Stanley Tam says that God runs his business and he is an employee. Business owners aren't usually that humble. Tam is a deeply religious man, however, and has no qualms giving God the credit for his success. People, religious or secular, could learn a great deal from Tam's philosophy. Tam's company, United States Plastics Corporation, serves a client base of over 85,000, yet maintains its foundation in the faith it was built upon; being gracious can be profitable.
Stanley Tam was born in the San Francisco Bay area in 1915. Tam remained a California resident until age nine when his family moved to Lima, Ohio. Tam notes that his family was religious, but only to the extent of going to church regularly and not smoking, drinking, or swearing. Tam never felt a true connection with God during his childhood.
Tam graduated from high school in 1933, and two key things happened that permanently altered his life: He dedicated his life fully to God, and he witnessed the struggles of The Great Depression. Tam credits both events as shaping his adult life and career. God came first.
Tam became a door-to-door salesman following his high school graduation. Tam sold Stanley products and other household necessities. During one of Tam's sales calls, a farmer's wife witnessed to Tam about Jesus Christ. Six weeks later, Tam accepted Jesus Christ as his personal savior while attending church. The career followed.
Tam never lost touch with the struggle his parents faced during The Great Depression. The images of their trials during the country's worst financial crisis stayed with Tam and propelled a desire to become a successful entrepreneur. Tam's first business venture was a reclamation project of sorts. His first business partner was a Cleveland-area inventor.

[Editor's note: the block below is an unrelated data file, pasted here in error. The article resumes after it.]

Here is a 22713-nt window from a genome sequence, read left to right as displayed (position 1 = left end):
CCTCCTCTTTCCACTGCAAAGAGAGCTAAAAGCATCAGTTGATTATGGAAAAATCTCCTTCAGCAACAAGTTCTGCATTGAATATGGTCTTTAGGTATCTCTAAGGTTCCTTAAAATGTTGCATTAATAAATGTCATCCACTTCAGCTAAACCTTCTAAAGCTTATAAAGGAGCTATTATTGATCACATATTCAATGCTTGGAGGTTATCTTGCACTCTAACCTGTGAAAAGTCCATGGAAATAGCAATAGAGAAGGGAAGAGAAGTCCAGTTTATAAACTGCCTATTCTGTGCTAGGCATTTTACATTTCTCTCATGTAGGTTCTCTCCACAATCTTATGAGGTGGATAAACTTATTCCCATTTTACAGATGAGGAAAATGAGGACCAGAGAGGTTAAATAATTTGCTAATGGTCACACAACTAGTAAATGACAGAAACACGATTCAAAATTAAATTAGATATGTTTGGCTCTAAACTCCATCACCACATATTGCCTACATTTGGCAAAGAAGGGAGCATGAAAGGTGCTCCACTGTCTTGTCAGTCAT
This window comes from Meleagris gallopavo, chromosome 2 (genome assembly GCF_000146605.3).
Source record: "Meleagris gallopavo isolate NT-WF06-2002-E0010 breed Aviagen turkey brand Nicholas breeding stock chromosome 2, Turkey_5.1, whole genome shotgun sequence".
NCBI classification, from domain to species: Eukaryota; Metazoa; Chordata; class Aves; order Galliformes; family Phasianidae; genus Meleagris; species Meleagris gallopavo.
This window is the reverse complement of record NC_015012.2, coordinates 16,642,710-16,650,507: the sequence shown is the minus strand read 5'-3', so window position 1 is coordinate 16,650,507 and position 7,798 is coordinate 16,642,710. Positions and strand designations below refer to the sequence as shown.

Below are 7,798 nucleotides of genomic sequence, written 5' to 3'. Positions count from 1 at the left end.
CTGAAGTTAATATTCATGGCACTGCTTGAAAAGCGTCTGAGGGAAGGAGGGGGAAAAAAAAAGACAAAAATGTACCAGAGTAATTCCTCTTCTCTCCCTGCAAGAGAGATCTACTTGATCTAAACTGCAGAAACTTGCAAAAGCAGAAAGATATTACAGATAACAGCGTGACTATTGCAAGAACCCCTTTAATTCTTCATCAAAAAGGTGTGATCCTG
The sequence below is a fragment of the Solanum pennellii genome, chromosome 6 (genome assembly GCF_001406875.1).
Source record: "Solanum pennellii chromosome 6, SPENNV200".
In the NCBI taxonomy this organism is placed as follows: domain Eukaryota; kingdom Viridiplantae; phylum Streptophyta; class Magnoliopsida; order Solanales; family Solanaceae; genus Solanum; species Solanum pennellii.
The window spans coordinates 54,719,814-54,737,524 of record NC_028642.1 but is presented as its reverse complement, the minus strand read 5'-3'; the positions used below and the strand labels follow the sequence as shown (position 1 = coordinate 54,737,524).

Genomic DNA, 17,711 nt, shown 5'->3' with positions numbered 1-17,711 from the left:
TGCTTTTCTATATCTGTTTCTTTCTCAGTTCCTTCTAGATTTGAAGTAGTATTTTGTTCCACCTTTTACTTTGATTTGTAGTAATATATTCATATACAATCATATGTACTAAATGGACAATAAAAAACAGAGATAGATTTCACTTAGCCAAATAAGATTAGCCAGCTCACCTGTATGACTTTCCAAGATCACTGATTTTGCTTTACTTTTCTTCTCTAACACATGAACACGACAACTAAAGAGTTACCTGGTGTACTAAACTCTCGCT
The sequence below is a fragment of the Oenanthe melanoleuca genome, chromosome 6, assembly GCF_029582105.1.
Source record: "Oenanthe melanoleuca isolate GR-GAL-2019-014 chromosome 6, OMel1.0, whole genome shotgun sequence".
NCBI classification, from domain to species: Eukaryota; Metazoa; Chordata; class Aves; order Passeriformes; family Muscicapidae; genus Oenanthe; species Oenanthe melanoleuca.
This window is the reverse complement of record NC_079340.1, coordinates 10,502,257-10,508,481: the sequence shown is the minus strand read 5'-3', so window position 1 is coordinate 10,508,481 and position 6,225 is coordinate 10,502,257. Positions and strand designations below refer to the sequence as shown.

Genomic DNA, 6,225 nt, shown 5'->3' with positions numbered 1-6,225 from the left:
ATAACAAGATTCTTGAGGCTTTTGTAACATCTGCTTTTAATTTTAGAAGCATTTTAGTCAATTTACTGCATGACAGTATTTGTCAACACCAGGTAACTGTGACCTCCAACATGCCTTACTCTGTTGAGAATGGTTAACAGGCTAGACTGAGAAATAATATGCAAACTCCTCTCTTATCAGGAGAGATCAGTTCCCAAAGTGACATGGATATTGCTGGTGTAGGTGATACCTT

An emulsion comprised of silver halide salts and gelatin coats photographic film. Eastman Kodak Company used 20 tons of silver a week to develop the emulsion. Eighty percent of the emulsion was rinsed away during the film development process. Tam saw a way to recycle the silver with the help of the Cleveland inventor's silver reclaiming device.
In 1936, Tam approached the inventor and requested several of the silver reclaiming devices. Tam approached photo studios and set up royalty agreements for the reclaimed silver. Tam's idea was a good one, but as Tam explains, " … distribution became more costly than production," and the business failed. Tam returned to Lima disappointed, but not broken.
Tam recounts that his desire to succeed in business was affirmed by God during his trip back home. It was at this point, Tam says, that God told Tam to become his business partner. Tam did so, despite the fact he only had $25 in his pocket. Tam also promised to give God the credit for the business' success.
God's wasn't the only help Tam enlisted. Tam's father added $12 to Tam's $25, and Tam began his next business venture for a total of $37. This business was the humble beginning of the United States Plastics Company, and the new business owner kept his word. Whenever he had the chance, Tam focused on evangelical outreach.
During one of his many evangelical trips, Tam had another conversation with God. Tam recalls this time God asked Tam to be an "employee" of his, and allow God to run the business. Tam discussed the proposal with his wife, who agreed it was the right thing to do. They decided together that God needed more room to work, and legally made God the owner of the business.
Tam immediately built a plastics plant over five acres. Tam placed, "CHRIST IS THE ANSWER" in huge lettering on the side of the building. U.S. Plastics Corporation kept up with the expansion, growing into the online market, as well. God's portion of the profits goes to build churches in third world countries. Perhaps Tam's greatest legacy is not opening a plastics manufacturing plant with $37, but showing that faith really can move mountains.